Wednesday, August 13, 2003

How People Learn National Research Council
I've been refreshing my awareness of cognitive science: How People Learn: Brain, Mind, Experience and School was early on the list. Naturally, I turned quickly to the sections dealing with history education.

Page 16 gets things off to a rough start. "In humanities, [students'] preconceptions often include stereotypes or simplifications, as when history is understood as a struggle between good guys and bad guys." But that's exactly what history is. At least the really interesting parts.

The book goes on: Effective teaching, they say, teaches students to think like professional historians (ch. 7 "Effective Teaching: Examples in History"). "Expert people to understand the problematic nature of historical interpretation and analysis..."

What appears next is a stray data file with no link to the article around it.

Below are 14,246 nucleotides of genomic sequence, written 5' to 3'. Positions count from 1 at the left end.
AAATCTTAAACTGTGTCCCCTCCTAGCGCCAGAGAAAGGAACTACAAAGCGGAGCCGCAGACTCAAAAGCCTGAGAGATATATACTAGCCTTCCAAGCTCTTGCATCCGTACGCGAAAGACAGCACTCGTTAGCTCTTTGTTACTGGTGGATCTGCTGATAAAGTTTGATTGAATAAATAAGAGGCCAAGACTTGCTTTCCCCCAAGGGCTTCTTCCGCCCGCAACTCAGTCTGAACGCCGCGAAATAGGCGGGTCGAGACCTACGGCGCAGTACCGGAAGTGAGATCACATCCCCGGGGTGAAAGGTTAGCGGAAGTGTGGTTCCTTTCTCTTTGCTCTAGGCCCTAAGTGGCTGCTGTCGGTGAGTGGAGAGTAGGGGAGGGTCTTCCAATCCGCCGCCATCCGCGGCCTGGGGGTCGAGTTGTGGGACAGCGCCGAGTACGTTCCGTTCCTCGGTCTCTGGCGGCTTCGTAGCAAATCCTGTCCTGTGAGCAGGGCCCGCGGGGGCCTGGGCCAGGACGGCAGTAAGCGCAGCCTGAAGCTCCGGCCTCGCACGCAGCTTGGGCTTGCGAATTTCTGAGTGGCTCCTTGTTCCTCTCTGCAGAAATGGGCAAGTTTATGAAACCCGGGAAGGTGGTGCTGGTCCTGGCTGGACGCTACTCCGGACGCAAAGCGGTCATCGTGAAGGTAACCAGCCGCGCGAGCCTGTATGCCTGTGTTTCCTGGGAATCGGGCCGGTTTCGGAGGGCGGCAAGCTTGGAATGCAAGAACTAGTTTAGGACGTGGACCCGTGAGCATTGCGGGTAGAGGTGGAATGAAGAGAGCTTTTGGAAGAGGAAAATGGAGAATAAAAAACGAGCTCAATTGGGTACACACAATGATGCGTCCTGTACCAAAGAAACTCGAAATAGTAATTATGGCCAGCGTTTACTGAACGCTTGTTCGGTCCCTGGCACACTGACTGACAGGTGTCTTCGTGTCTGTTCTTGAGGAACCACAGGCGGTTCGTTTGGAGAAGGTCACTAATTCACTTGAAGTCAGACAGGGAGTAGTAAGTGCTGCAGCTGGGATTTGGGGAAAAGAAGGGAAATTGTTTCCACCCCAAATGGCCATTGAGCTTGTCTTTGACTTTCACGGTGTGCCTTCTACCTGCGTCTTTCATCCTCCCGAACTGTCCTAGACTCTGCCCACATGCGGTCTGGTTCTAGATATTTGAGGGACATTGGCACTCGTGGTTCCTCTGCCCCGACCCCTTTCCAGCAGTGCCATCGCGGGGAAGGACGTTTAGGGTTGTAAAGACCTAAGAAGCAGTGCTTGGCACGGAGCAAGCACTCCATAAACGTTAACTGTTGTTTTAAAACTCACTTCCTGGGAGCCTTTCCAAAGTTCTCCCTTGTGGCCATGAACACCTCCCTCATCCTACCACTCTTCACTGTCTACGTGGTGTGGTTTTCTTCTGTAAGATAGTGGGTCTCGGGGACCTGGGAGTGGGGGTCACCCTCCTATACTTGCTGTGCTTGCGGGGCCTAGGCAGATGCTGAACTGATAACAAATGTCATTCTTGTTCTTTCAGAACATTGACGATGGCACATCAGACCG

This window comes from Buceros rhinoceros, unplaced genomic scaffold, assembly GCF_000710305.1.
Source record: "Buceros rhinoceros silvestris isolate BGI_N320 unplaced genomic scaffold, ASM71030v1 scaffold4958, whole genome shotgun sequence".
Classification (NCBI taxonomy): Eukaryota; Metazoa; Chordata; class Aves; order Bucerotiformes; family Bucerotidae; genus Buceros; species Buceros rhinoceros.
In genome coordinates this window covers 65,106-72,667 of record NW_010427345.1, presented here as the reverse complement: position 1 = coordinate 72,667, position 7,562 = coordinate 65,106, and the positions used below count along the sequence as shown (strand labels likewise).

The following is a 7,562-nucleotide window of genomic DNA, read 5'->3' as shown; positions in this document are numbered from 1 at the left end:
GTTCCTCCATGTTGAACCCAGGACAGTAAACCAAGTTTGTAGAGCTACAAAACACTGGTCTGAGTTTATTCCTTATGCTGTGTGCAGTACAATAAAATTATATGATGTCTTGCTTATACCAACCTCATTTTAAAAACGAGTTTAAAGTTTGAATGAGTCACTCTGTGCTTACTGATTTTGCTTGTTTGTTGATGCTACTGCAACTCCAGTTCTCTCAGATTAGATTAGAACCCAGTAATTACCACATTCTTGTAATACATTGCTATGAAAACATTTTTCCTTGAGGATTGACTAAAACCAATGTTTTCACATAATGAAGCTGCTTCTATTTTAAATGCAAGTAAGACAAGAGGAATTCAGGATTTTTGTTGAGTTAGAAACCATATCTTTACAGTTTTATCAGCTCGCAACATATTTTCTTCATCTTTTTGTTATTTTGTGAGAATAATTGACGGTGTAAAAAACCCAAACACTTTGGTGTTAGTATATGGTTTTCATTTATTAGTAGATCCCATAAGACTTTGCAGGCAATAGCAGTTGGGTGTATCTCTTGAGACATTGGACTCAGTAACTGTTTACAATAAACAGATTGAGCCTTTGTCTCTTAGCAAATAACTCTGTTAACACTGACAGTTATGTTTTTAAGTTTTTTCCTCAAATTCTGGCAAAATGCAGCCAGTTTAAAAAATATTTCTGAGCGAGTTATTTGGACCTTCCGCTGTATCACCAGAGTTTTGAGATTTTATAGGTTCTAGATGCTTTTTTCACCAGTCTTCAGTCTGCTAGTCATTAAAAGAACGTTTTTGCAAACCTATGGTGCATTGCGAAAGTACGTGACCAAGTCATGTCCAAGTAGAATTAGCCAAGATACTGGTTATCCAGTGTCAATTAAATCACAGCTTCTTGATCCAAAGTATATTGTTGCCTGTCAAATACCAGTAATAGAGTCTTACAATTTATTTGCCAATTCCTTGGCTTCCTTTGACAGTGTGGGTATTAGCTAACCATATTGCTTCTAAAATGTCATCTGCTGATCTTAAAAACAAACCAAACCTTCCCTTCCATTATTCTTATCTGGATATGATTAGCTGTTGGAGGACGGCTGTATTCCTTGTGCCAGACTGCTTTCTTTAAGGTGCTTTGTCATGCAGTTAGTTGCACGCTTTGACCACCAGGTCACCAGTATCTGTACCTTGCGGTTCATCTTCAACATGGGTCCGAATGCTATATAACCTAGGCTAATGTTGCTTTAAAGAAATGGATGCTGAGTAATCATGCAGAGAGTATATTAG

Yeah. What we need is more people thinking like our history professorate.

Their basic point is right. Teachers should teach, and students learn, more in the fashion that "expert learners learn". But for Pete's sake, don't model the learning after history professors!

The judge who learns history to better his verdicts should be your example. The legislator who considers his vote; the mayor pushing for development. If you're looking for models of succesful learners, don't choose some professional investigator of sex habits in Byzantium. Make your model the entrepreneur who tempers his expectation about gold-rush markets, the voter who seeks 200 more years of the world's oldest constitution.

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